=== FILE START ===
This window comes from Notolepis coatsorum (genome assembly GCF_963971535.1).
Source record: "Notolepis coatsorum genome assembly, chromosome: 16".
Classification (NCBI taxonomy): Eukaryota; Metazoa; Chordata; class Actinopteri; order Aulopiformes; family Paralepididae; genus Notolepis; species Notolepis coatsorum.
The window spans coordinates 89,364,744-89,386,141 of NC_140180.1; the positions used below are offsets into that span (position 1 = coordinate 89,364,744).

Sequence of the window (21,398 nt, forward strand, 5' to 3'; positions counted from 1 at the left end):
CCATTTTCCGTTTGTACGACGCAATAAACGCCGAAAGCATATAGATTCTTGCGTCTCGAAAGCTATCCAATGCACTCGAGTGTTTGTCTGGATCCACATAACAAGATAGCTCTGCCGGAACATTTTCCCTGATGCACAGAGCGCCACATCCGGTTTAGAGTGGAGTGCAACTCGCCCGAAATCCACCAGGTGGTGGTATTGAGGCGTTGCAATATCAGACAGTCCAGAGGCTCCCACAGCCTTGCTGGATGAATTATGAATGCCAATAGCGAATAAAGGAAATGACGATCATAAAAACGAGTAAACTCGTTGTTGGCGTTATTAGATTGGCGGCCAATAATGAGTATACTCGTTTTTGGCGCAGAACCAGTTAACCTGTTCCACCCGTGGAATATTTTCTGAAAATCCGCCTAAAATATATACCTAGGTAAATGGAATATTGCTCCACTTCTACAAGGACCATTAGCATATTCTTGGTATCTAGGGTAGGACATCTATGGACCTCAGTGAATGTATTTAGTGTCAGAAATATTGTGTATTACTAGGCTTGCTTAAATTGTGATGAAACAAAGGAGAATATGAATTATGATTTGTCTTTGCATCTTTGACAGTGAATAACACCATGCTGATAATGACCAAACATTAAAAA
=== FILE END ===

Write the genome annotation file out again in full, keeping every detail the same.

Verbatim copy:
This window comes from Notolepis coatsorum (genome assembly GCF_963971535.1).
Source record: "Notolepis coatsorum genome assembly, chromosome: 16".
Classification (NCBI taxonomy): Eukaryota; Metazoa; Chordata; class Actinopteri; order Aulopiformes; family Paralepididae; genus Notolepis; species Notolepis coatsorum.
The window spans coordinates 89,364,744-89,386,141 of NC_140180.1; the positions used below are offsets into that span (position 1 = coordinate 89,364,744).

Sequence of the window (21,398 nt, forward strand, 5' to 3'; positions counted from 1 at the left end):
CCATTTTCCGTTTGTACGACGCAATAAACGCCGAAAGCATATAGATTCTTGCGTCTCGAAAGCTATCCAATGCACTCGAGTGTTTGTCTGGATCCACATAACAAGATAGCTCTGCCGGAACATTTTCCCTGATGCACAGAGCGCCACATCCGGTTTAGAGTGGAGTGCAACTCGCCCGAAATCCACCAGGTGGTGGTATTGAGGCGTTGCAATATCAGACAGTCCAGAGGCTCCCACAGCCTTGCTGGATGAATTATGAATGCCAATAGCGAATAAAGGAAATGACGATCATAAAAACGAGTAAACTCGTTGTTGGCGTTATTAGATTGGCGGCCAATAATGAGTATACTCGTTTTTGGCGCAGAACCAGTTAACCTGTTCCACCCGTGGAATATTTTCTGAAAATCCGCCTAAAATATATACCTAGGTAAATGGAATATTGCTCCACTTCTACAAGGACCATTAGCATATTCTTGGTATCTAGGGTAGGACATCTATGGACCTCAGTGAATGTATTTAGTGTCAGAAATATTGTGTATTACTAGGCTTGCTTAAATTGTGATGAAACAAAGGAGAATATGAATTATGATTTGTCTTTGCATCTTTGACAGTGAATAACACCATGCTGATAATGACCAAACATTAAAAA